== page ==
—In 1773 the Wyoming settlement had gained so much strength that it began to have ambitious views of independent existence as a separate colony, and the company, meeting at Hartford, June 2, 1773, adopted a form of government for it. But the legislature of Connecticut, having been fortified by the favorable opinion of a number of the best lawyers in Great Britain, Dunning, Jackson, Widderburn and Thurlow, asserted the colony's jurisdiction over the Susquehanna company's territory. In 1774 it was made a town under the name of Westmoreland, and was to be considered a part of Litchfield county, Connecticut. The town for several years sent delegates to the Connecticut legislature. The breaking out of the difficulties with the mother country suspended all minor disputes, and the contest was suspended throughout the revolutionary war, except that the attack on Wyoming and massacre of its defenders, in July, 1778, seem to have been influenced in a slight degree by the feeling that the settlers were interlopers.


—In 1779 an act of the Pennsylvania legislature transferred all the proprietary quit rents to the state, reserving the proprietors' private property to them, and granting them $524,000 compensation for quit rents, payable in installments after the peace. The new lord of the soil, the state, at once abandoned the leasehold system in future sales, and thus renewed the contest with the Connecticut settlers on equal terms. Under the provision of the articles of confederation which made congress a court of last resort for the trial of title to territory disputed between the states, Pennsylvania brought suit against Connecticut to decide the jurisdiction of Wyoming. The case was heard by five judges at Trenton, and in November, 1782, their unanimous decision, afterward confirmed by congress, was given in favor of Pennsylvania. By this time a number of Pennsylvanians had settled in the territory, and when these proceeded to elect justices of the peace the Pennsylvania legislature, in September, 1783, directed the governor to commission the officers so elected. This began the "war of the Pennamites and the Yankees." The Connecticut settlers had submitted to the decision of congress, and given up their town organization; but they expected that their Connecticut titles to land would be respected or quieted. The conditions offered by Pennsylvania were intolerable: the Connecticut settlers were to surrender half their lands at once, to retain possession of the other half for one year, and were then to surrender the whole to claimants under Pennsylvania titles. The settlers resisted, led by John Franklin and others, and prevented state agents from laying out townships or counties; and their resistance had so much sympathy from the people of Pennsylvania that the legislature, Sept. 15, 1784, suspended proceedings. For the next two years the district was in a very anomalous condition, until in September, 1786, Pickering (see his name) procured the adoption of two complementary measures which bade fair to settle the whole difficulty. Luzerne county was established, and the district was thus brought within the jurisdiction of Pennsylvania, and the petitions of the Connecticut settlers for a confirmation of their titles were granted by a confirmatory act. By Pickering's active exertions the settlers were brought to agree to the settlement in May, 1787; but in the following year the legislature, having secured the organization of the county, repealed the confirmatory act, and this shocking piece of bad faith ("unjust and cruel," Pickering calls it) reopened the difficulty. Suits were brought by Pennsylvania claimants against the settlers; but it required more than eight years to decide the first suit, and the unfavorable issue of this one had no effect on the persistence of the other settlers. Finally, April 4, 1799, the legislature passed a compromise act, which secured possession to those who held Connecticut titles, acquired before the Trenton decision of 1782, on the payment of small sums ranging from 8½ cents to $2 an acre. The war of the Pennamites and Yankees was thus ended.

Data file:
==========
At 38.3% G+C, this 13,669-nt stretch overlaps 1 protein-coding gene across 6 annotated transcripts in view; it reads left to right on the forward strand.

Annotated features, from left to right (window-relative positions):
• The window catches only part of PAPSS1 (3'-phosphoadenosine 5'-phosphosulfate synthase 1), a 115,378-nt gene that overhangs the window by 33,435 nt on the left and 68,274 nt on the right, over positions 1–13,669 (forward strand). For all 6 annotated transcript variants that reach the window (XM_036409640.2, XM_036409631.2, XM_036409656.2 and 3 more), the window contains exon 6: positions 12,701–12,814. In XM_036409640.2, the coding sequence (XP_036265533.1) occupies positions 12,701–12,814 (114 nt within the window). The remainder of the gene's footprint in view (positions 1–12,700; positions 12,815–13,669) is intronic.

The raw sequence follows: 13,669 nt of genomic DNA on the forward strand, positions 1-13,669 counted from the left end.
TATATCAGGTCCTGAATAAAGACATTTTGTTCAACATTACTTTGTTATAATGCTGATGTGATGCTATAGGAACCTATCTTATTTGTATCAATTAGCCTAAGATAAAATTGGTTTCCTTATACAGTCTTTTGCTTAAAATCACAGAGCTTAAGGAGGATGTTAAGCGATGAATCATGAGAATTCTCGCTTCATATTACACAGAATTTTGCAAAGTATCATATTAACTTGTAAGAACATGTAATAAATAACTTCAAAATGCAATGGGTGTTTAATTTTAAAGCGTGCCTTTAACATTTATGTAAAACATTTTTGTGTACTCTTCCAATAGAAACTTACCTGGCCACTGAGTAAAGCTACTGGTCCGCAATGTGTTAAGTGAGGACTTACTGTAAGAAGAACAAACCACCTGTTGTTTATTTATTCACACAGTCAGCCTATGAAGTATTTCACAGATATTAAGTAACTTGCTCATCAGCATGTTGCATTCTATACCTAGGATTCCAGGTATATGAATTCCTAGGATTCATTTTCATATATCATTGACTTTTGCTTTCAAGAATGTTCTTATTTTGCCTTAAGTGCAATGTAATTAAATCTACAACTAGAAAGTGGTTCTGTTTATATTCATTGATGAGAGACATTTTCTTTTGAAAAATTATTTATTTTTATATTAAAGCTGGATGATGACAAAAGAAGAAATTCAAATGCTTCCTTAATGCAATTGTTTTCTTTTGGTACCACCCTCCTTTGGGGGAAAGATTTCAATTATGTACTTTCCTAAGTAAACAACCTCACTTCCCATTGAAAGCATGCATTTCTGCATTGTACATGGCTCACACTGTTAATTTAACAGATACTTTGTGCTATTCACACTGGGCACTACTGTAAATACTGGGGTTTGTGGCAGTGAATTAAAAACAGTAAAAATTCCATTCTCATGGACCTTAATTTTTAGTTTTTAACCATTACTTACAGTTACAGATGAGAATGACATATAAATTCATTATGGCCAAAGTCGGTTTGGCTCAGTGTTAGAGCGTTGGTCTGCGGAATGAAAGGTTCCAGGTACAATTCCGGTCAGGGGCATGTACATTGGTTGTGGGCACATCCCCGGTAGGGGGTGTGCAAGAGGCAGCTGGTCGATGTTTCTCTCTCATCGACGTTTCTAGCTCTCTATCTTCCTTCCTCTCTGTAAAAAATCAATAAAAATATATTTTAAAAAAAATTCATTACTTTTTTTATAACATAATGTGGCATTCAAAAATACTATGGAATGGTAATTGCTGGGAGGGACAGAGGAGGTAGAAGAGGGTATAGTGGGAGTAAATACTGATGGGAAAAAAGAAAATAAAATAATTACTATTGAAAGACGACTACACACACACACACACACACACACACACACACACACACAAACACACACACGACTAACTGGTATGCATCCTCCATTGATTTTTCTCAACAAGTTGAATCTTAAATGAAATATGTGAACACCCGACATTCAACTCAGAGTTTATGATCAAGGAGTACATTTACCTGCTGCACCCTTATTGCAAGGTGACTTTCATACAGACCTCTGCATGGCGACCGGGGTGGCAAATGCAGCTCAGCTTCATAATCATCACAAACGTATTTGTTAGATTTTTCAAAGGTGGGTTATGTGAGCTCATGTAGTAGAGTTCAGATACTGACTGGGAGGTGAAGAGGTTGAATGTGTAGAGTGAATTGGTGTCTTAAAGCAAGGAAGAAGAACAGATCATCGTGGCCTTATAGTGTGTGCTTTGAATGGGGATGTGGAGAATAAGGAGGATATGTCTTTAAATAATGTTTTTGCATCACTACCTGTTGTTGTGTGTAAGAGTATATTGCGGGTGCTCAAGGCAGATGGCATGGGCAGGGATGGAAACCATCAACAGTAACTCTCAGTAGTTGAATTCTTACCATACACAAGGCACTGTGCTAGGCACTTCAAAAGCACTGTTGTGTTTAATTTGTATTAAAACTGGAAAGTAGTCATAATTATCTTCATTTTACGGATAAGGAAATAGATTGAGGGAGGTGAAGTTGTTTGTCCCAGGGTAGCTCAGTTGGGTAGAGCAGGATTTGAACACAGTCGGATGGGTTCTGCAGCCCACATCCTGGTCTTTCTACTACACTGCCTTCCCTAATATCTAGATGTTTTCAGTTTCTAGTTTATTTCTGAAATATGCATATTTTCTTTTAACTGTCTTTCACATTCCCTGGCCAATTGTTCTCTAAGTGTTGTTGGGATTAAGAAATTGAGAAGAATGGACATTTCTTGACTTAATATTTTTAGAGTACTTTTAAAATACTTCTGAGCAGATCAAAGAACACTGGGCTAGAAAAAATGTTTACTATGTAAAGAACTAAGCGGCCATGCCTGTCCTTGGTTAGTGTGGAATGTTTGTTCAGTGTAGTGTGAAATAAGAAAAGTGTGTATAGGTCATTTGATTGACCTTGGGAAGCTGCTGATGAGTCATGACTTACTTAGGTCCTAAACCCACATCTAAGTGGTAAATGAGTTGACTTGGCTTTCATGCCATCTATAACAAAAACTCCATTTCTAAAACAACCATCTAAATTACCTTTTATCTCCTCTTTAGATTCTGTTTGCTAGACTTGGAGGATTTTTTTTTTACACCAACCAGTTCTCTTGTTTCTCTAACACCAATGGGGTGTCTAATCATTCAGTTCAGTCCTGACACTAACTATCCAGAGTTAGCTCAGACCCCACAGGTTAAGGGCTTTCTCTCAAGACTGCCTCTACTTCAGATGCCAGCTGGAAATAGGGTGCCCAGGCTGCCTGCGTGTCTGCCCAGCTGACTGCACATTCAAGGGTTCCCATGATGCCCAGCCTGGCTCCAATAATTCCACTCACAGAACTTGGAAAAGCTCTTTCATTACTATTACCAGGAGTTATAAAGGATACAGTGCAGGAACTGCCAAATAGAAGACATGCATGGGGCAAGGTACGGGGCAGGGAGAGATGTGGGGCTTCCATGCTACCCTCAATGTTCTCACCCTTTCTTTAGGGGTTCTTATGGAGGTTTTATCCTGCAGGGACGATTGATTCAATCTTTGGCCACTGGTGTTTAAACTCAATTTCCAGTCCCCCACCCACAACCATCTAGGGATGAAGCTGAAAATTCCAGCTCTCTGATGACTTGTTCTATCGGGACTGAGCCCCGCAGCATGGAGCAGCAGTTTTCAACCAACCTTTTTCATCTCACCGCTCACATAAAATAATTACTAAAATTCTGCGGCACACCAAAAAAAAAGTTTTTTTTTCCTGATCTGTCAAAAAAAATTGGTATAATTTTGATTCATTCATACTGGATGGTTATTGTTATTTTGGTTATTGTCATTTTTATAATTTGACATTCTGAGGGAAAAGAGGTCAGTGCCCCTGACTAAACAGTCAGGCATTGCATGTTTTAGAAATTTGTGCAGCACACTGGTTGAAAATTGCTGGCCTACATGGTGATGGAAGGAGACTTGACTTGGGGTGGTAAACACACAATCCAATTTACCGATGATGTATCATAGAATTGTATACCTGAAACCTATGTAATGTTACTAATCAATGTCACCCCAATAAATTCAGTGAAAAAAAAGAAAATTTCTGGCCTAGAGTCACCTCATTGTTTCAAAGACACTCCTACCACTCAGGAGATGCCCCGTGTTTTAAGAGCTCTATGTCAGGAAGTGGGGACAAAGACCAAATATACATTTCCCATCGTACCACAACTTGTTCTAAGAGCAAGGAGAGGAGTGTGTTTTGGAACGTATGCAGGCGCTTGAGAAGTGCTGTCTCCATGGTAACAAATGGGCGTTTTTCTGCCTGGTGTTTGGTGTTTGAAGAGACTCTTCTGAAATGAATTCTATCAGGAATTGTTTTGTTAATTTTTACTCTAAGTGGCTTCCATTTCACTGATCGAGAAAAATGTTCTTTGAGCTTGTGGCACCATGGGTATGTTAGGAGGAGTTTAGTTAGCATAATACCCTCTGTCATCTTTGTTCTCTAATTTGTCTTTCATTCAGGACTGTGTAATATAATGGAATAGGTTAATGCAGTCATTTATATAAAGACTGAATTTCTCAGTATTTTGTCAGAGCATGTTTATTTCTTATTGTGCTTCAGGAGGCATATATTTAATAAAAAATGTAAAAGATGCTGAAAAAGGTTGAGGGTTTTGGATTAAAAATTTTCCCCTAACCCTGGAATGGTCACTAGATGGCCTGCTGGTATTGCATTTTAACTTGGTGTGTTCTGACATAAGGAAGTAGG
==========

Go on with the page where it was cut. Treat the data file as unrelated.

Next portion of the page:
—See Miner's History of Wyoming; Stone's History of Wyoming; Peck's History of Wyoming; 3 Franklin's Works, 123; Pickering's Concise Narrative of the Wyoming Dispute (1798), and authorities under PICKERING.